Motorola freezes pension plans

Cell phone maker announces pension freeze and suspends matching contributions to 401(k)s; execs take a pay cut.

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By Aaron Smith, staff writer

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NEW YORK ( -- Motorola, Inc. said on Wednesday that it is freezing employee pension plans and no longer matching 401(k) contributions as a result of the economic crisis.

Motorola (MOT, Fortune 500), a maker of cell phones and other communications devices based in the Chicago-area town of Schaumburg, Ill., said it will "permanently freeze" all U.S. pension plans by March 1, 2009.

Motorola said it will continue to invest cash into its pension plan, as required. But individual pensions will not reflect any employee salary increases after March 1, effectively capping Motorola's contributions. The company stopped admitting new members to its pension plan in January, 2005.

"The plan is not going away - it is being frozen," said Motorola spokeswoman Jennifer Weyrauch-Erickson.

In addition, the company said it will no longer match employees' 401(k) contributions, as of Jan. 1, 2009.

Pay cuts at the top

Motorola will also freeze salaries for many of its employees throughout 2009.

The company's co-CEOs, John Brown and Sanjay Jha, are voluntarily taking 25% cuts to their 2009 salaries, Motorola said. Brown will not accept a cash bonus for 2008, the company said, while Jha's "guaranteed" bonus for that year will be "voluntarily reduced."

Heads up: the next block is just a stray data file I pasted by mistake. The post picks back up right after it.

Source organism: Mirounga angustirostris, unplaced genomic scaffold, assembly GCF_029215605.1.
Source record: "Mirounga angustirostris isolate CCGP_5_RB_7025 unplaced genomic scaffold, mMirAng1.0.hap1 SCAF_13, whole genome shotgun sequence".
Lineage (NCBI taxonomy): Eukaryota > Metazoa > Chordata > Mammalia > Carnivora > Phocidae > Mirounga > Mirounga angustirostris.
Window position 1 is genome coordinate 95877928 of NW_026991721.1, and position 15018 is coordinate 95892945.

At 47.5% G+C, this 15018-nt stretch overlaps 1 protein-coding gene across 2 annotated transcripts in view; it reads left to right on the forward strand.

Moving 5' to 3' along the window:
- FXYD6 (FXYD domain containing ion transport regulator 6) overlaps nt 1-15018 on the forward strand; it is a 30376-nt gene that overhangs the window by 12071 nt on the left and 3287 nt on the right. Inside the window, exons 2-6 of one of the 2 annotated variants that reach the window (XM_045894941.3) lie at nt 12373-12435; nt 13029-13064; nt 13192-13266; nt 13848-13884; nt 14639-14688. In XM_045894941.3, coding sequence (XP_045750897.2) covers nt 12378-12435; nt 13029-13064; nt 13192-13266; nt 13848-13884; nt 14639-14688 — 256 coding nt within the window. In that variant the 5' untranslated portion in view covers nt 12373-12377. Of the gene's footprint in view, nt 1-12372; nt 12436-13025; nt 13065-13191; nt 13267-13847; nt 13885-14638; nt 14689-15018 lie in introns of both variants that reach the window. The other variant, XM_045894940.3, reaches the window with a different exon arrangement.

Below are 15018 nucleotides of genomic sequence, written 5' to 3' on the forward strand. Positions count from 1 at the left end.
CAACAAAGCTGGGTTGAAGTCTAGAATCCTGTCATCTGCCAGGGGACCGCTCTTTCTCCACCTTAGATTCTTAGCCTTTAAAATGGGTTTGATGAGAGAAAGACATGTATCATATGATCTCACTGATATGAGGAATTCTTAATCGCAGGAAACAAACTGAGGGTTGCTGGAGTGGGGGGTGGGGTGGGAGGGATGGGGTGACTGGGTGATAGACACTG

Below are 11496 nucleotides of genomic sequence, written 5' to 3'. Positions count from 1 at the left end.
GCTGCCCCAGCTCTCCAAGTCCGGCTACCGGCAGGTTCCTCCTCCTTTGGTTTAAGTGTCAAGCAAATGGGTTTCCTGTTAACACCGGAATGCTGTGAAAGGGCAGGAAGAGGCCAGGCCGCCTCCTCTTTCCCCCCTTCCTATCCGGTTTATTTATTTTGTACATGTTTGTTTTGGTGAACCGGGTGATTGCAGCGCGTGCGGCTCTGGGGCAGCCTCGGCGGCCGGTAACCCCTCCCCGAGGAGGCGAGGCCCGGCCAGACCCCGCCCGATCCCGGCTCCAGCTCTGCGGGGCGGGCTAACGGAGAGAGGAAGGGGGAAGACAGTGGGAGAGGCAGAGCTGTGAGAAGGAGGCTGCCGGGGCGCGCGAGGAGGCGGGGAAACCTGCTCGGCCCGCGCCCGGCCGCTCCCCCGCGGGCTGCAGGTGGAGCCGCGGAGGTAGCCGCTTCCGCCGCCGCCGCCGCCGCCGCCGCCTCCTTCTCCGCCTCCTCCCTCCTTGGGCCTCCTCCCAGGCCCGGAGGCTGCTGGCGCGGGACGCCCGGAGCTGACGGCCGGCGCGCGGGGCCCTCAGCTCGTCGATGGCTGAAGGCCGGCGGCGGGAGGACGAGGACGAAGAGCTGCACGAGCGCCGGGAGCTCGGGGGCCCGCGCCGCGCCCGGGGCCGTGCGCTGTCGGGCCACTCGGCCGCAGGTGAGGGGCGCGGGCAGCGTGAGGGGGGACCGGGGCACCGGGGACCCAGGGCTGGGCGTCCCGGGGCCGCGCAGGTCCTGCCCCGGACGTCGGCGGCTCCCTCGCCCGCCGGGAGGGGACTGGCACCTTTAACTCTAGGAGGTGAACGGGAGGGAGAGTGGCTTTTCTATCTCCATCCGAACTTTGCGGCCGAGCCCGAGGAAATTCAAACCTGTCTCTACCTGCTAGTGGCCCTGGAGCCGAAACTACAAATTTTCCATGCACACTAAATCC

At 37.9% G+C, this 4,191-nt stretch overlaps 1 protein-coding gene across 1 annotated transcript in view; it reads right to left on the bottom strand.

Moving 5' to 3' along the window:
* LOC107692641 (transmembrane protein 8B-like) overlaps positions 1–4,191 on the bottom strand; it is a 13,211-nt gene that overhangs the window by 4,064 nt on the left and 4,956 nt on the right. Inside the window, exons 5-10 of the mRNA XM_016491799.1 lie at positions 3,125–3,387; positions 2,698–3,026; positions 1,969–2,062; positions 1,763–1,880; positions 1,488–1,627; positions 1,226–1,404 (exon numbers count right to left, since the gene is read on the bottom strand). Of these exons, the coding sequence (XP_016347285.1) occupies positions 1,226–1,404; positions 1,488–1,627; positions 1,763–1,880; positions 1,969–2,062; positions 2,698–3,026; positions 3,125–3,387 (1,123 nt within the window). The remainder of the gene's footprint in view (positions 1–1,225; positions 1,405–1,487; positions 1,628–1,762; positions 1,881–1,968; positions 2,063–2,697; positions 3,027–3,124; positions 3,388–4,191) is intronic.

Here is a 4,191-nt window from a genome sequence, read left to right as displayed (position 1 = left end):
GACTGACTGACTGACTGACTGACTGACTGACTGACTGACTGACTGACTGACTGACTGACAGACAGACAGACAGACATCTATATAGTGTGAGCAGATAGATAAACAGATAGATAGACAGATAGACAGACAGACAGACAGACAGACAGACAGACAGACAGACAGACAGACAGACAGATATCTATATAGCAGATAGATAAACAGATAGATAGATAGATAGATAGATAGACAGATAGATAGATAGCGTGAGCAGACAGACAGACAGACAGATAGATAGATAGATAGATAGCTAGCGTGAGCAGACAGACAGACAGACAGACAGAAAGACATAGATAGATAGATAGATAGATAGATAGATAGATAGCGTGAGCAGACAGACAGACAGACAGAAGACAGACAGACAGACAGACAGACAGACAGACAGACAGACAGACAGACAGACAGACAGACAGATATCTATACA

"The sustained downturn in the global economy requires that we take these difficult but necessary steps," Brown and Jha said in a joint press release.

Motorola said these changes were in addition to $800 million worth of cost reductions the company announced on Oct. 30, when it unveiled its third-quarter net loss of nearly $300 million.

Motorola isn't alone in suspending matches to its 401(k) plan. Battered automakers General Motors (GM, Fortune 500) and Ford Motors (F, Fortune 500), as well as Dollar Thrifty Automotive Group (DTG) and real estate firm Cushman & Wakefield, have all said they will no longer offer matching contributions.

But these changes aren't necessarily permanent. On Dec. 15, Dollar Thrifty said it would reinstate the company match for its employee 401(k) plan in 2009.

"DTG's board of directors and the management team feel strongly that reinstating the 401(k) match for employees is the right thing to do," Chief Executive Scott Thompson said in a press release. To top of page

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